Also +1 for super metroid, one of my favorite games. I too replay it all the time - maybe once a year myself - along with some other SNES classics :).


RE: For all of this clown's criticisms,
By SPOOFE on 2/13/2013 10:50:20 PM , Rating: 2
Indie games would LOVE $60 price tags, though. It's not a very lucrative business otherwise, outside a handful of outliers.

Me? I don't care too much about fancy-shmancy graphics, especially when the graphical showcases tend to be very disappointing games (I thought Crysis was awful). Heck, currently I'm playing through Planescape: Torment, which has excellent art design, but yikes, those late '90s pre-rendered cutscenes sure are awkward.

However, the majority of the gaming audience associates "high quality" with "cutting edge graphics", so it's unfortunately unavoidable, and it means that indie games probably need to offer up something really, really unique and special if they can't deliver the sheer volume of art assets requisite of today's high-end products.


RE: For all of this clown's criticisms,
By corduroygt on 2/14/2013 1:33:28 AM , Rating: 2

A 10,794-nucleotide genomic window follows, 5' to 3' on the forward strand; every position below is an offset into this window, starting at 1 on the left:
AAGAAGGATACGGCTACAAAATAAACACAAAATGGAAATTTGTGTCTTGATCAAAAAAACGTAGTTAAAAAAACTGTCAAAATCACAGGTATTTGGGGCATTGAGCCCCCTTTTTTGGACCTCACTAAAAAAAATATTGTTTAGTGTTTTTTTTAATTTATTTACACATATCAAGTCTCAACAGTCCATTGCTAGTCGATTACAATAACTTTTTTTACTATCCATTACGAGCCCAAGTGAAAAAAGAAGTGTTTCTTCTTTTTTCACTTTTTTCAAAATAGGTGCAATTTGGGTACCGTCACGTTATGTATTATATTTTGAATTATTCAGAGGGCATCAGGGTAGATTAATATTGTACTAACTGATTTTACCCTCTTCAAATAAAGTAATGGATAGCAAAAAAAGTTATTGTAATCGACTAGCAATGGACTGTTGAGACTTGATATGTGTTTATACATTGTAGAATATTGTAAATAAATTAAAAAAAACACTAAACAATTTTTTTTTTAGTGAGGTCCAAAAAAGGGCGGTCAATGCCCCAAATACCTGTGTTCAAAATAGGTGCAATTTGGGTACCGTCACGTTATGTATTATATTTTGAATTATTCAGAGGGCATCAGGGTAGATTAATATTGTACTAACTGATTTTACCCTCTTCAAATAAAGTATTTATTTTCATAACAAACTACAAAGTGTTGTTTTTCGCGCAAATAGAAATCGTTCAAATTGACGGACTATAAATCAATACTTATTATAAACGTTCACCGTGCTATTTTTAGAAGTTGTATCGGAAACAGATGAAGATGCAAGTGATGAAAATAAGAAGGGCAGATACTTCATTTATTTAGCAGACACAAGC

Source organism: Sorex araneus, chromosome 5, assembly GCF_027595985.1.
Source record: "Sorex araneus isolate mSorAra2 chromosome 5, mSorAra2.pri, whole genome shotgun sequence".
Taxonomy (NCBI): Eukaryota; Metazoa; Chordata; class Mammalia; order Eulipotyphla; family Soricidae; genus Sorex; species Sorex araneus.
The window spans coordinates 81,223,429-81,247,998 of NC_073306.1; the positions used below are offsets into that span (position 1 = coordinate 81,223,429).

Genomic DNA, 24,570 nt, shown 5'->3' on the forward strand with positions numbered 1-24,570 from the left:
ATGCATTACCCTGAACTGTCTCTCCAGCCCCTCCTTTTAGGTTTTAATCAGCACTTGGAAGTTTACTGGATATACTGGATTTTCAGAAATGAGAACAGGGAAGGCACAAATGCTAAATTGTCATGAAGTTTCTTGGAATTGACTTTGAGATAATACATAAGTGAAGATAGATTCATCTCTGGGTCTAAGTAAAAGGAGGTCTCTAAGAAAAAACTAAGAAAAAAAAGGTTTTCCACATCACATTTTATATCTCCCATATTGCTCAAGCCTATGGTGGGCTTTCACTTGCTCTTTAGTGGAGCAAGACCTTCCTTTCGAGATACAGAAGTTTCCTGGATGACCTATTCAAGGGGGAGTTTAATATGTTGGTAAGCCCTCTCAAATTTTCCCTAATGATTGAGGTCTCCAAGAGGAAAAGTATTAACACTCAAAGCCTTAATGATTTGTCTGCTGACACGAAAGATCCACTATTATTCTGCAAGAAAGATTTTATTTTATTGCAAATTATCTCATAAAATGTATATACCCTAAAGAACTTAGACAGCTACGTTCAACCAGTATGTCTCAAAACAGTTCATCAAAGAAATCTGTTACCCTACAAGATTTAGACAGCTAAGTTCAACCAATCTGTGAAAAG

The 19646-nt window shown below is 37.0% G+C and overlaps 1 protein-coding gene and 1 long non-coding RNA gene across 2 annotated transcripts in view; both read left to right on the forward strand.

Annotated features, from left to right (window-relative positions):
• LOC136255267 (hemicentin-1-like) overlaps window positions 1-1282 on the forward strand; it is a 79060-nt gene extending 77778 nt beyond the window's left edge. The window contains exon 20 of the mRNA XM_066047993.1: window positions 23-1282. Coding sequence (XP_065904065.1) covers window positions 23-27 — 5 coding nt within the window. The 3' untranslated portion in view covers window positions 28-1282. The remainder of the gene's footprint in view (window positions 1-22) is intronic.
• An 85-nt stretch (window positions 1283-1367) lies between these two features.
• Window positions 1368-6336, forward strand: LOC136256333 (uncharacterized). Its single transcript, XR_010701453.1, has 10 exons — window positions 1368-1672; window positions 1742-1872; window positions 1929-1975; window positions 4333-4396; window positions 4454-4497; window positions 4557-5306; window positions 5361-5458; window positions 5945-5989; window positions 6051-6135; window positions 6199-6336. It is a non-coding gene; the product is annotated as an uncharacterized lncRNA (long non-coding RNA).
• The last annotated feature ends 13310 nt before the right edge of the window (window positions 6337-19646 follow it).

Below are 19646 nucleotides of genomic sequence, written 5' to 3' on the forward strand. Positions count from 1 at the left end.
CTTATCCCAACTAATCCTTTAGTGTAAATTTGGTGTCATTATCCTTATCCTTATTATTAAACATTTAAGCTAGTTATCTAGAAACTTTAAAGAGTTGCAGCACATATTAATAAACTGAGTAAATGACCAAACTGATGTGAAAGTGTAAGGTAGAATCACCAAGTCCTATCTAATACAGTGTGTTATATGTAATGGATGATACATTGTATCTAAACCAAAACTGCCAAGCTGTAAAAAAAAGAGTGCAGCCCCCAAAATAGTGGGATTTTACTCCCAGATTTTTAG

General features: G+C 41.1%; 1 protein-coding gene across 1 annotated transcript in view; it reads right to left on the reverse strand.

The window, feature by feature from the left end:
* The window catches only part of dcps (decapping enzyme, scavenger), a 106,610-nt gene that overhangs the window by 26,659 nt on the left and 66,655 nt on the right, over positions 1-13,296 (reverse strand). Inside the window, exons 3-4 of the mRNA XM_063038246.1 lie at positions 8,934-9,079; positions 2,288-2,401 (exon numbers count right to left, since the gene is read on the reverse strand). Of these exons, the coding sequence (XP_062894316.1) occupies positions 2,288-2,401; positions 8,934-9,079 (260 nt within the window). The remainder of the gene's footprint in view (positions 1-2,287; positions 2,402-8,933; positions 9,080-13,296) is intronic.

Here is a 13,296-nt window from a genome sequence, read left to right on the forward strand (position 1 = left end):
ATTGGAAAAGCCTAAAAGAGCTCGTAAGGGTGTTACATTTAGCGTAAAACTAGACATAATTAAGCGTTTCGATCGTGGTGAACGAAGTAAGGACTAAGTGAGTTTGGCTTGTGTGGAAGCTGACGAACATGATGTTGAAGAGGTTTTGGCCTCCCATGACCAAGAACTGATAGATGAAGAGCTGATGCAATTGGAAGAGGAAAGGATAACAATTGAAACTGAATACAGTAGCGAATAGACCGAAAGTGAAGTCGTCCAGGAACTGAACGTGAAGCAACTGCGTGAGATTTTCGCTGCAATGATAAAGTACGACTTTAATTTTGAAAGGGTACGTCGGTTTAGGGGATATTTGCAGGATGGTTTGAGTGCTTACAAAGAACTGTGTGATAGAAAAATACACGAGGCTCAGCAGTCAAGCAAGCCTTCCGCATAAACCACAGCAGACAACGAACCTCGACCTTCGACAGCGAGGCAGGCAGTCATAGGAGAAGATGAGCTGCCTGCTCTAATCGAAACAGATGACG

quote:
Indie games would LOVE $60 price tags, though. It's not a very lucrative business otherwise, outside a handful of outliers.


Indie games have been flourishing with much more modest price tags in the last few years, so I don't know where you get that it's not a lucrative business with tons of new studios opening up and coming up with new games.


RE: For all of this clown's criticisms,
By SPOOFE on 2/14/2013 2:23:05 AM , Rating: 1
quote:
with tons of new studios opening up and coming up with new games.

How many people buy Lotto tickets? How many of them WIN? And are those people rich, or poor?

Ruminate, my friend.


RE: For all of this clown's criticisms,
By mbungle87 on 2/14/2013 2:32:33 AM , Rating: 2